Game of Thrones is inspired by real English history

The Game of Thrones book series is more than just fantasy. It's inspired by real history, especially English history.

Kit Harington as Jon Snow in Game of Thrones
Kit Harington as Jon Snow in Game of Thrones /

When it comes to fantasy series, it’s hard to imagine that there may be some historical inspiration behind it. Well, Game of Thrones certainly has plenty. Let’s take a look at where ideas came from.

George R.R. Martin has always said that he is interested in history. He took an interest in English history in particular, and you see a lot of that throughout Game of Thrones. Most specifically, the War of Five Kings is inspired by the Wars of the Roses.

The Wars of the Roses took place between 1455 and 1485, although arguably the start of it dates back decades earlier. It was the time when the English crown passed between the Houses of York and Lancaster. In Game of Thrones, House Stark is very much the House of York, while House Lannister seems to be the House of Lancaster.

The War of Five Kings doesn’t play out in the exact way that the Wars of the Roses did. However, there are some major moments that stand out as being inspired. The Battle of the Bastards has a lot of connection to the Battle of Bosworth in the way the military campaign played out, while the finale battle was somewhat taken from the Battle of Culloden. Stannis Baratheon’s storyline is very much like King Richard III, who declared his nephew illegitimate for the throne and believed himself to be the rightful King of England after his brother’s death. Even The Wall is inspired by Hadrian’s Wall.

Particular Game of Thrones characters are inspired by historical figures

Many of the characters in Game of Thrones are inspired by real historical figures. They are not like for like as that wouldn’t make a lot of sense in the world Martin created, but they do have similar traits and storylines.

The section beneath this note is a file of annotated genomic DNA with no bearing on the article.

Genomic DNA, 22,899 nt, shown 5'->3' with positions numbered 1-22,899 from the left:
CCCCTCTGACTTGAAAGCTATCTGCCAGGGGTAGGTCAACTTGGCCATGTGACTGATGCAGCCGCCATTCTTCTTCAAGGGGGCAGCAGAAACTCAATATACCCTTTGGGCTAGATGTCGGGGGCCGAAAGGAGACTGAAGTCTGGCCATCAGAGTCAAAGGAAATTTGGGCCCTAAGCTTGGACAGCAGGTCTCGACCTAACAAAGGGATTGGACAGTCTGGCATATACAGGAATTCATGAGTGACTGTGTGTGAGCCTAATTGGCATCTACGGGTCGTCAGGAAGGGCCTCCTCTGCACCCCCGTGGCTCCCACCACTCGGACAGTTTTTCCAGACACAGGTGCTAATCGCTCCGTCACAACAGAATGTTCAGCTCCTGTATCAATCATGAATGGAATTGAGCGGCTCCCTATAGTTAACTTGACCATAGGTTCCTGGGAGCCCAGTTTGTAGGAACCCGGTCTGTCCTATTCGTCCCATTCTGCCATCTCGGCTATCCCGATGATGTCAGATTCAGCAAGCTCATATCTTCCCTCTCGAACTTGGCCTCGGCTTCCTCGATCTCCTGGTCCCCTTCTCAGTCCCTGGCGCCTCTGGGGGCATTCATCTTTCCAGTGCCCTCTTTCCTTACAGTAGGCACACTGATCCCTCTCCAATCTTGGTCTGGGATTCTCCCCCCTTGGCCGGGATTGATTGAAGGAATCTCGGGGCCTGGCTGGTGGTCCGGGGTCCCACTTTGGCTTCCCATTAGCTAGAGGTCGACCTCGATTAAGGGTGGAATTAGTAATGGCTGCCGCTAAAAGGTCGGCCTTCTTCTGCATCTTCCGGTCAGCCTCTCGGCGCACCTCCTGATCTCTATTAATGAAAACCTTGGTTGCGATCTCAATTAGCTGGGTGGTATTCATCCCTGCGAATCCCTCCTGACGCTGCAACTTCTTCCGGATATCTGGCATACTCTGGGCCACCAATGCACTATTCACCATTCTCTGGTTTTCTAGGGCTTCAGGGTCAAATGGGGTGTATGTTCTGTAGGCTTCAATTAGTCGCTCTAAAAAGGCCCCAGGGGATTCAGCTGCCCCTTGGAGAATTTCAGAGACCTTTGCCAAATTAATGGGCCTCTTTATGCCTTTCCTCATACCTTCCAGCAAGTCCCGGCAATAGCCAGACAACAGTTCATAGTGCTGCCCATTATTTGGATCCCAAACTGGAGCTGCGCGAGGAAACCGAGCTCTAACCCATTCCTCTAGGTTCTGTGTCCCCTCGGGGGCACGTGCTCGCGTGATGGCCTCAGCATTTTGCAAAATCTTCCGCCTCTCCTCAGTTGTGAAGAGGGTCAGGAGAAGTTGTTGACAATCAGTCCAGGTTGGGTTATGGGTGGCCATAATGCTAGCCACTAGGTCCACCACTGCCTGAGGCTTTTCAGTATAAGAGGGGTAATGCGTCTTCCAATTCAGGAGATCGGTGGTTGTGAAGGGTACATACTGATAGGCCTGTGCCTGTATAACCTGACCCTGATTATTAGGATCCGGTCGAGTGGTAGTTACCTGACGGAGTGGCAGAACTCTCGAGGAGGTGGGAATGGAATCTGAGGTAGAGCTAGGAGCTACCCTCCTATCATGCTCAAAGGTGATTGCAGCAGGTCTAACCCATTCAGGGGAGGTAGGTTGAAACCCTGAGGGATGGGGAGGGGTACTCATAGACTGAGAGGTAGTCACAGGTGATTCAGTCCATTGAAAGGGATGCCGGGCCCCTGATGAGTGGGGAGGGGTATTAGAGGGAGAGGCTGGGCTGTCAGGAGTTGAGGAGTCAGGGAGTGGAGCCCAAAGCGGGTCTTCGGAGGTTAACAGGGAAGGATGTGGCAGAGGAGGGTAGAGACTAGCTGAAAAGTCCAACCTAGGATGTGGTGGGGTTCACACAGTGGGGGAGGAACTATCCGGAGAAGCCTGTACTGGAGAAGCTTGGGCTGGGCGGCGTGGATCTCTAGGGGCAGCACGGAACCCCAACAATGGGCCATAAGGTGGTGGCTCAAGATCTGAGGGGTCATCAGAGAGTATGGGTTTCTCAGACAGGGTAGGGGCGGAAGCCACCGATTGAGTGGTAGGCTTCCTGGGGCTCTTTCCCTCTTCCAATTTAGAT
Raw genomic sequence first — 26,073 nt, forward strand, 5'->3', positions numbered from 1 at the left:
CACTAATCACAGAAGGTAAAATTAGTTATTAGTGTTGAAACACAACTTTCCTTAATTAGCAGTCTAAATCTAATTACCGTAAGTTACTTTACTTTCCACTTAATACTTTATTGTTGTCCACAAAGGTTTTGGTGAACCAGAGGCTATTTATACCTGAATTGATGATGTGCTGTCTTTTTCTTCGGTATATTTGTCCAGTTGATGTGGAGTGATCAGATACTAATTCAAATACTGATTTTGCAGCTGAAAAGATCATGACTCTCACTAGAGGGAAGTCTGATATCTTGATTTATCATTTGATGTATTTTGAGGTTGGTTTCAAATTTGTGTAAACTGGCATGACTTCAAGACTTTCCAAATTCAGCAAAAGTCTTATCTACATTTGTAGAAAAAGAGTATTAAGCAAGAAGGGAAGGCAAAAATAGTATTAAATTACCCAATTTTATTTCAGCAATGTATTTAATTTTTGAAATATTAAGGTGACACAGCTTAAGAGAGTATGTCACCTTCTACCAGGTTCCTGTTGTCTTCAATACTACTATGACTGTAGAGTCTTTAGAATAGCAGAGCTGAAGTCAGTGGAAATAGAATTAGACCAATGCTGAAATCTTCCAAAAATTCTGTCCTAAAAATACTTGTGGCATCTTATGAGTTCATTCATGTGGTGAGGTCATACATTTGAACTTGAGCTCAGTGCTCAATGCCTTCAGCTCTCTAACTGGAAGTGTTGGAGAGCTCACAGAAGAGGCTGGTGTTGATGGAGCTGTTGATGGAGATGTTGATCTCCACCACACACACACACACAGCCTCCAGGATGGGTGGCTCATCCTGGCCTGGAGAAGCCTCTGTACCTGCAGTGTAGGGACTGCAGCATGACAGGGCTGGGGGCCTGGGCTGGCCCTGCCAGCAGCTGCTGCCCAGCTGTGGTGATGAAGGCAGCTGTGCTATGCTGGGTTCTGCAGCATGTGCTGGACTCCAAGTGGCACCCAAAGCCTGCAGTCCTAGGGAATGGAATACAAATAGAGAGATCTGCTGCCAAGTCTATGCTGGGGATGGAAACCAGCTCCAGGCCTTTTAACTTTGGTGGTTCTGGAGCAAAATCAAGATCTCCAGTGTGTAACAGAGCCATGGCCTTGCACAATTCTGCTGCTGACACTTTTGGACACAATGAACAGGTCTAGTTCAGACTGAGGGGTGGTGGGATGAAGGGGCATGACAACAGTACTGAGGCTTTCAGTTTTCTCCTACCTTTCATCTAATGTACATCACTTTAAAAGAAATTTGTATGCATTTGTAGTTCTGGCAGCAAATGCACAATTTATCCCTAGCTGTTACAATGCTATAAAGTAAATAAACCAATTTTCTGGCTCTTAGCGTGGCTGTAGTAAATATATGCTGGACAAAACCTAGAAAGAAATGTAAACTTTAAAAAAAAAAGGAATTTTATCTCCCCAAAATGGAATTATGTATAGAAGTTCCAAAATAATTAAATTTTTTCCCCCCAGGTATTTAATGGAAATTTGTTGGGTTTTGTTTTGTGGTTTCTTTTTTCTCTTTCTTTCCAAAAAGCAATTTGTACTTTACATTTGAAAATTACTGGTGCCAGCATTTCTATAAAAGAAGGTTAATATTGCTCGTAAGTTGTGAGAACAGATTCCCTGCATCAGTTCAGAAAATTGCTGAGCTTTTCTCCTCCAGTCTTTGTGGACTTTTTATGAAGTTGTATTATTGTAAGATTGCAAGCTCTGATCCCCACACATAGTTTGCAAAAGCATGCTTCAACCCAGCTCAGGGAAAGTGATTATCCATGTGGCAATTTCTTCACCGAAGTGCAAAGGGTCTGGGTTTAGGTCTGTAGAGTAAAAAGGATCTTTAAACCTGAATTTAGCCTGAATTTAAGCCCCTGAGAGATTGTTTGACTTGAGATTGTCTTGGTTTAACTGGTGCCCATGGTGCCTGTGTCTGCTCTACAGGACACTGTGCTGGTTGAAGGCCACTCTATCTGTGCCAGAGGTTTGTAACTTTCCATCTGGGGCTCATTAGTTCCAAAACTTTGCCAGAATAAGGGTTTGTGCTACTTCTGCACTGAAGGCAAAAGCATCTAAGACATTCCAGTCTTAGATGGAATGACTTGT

This is something that I could go into in far more detail for each character, and I will in the future. For now, here is a breakdown of the inspiration:

  • Ned Stark is Richard, Duke of York
  • Catlyn Stark is Cecily Neville, Duchess of York
  • Joffrey Baratheon is Edward of Westminster, son of Henry VI of England and Margaret of Anjou
  • Daenerys Targaryen is Henry Tudor, later Henry VII of England
  • Roose Bolton is the Earl of Warwick
  • Cersei Lannister is Margaret of Anjou

One event taken from Scottish history

While a lot of Game of Thrones is inspired by English history when it comes to the Westeros storyline, there is one moment that is inspired by a Scottish historical event. It’s all about the Red Wedding.

We go back to 1440 for this one, when the 6th Earl of Douglas and his brother were invited to join King James II of Scotland. The young king hadn’t been the one to invite them. Instead, It was Sir William Crichton, Chancellor of Scotland, who invited the boys fearing that the Black Douglas clan was getting too powerful.

The boys were dragged outside and given mock trials before being found guilty of high treason. They were executed for that. The Douglas boys were 16 and 10!

There is also some inspiration of the Massacre of Glencoe, when the Scottish lords were called by William of Orange to swear loyalty to him rather than the Jacobite King James VII. The Secretary of State at the time, John Dalrymple, loathed Clan MacDonald, who had already sworn loyalty to James VII.

There was a chance for Dalrymple to get rid of the clan. He set up a trap while traveling through MacDonald land, with Captain Robert Campbell (a rival of MacDonald) and 120 men claiming to need shelter. It turned into a massacre when the Campbells killed many of the MacDonalds, some in their beds, despite there supposedly being a truce.

Sometimes, it’s clear that truth is stranger and far more dangerous than fiction. The inspirations of Game of Thrones show that.

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Game of Thrones is available to stream on Max.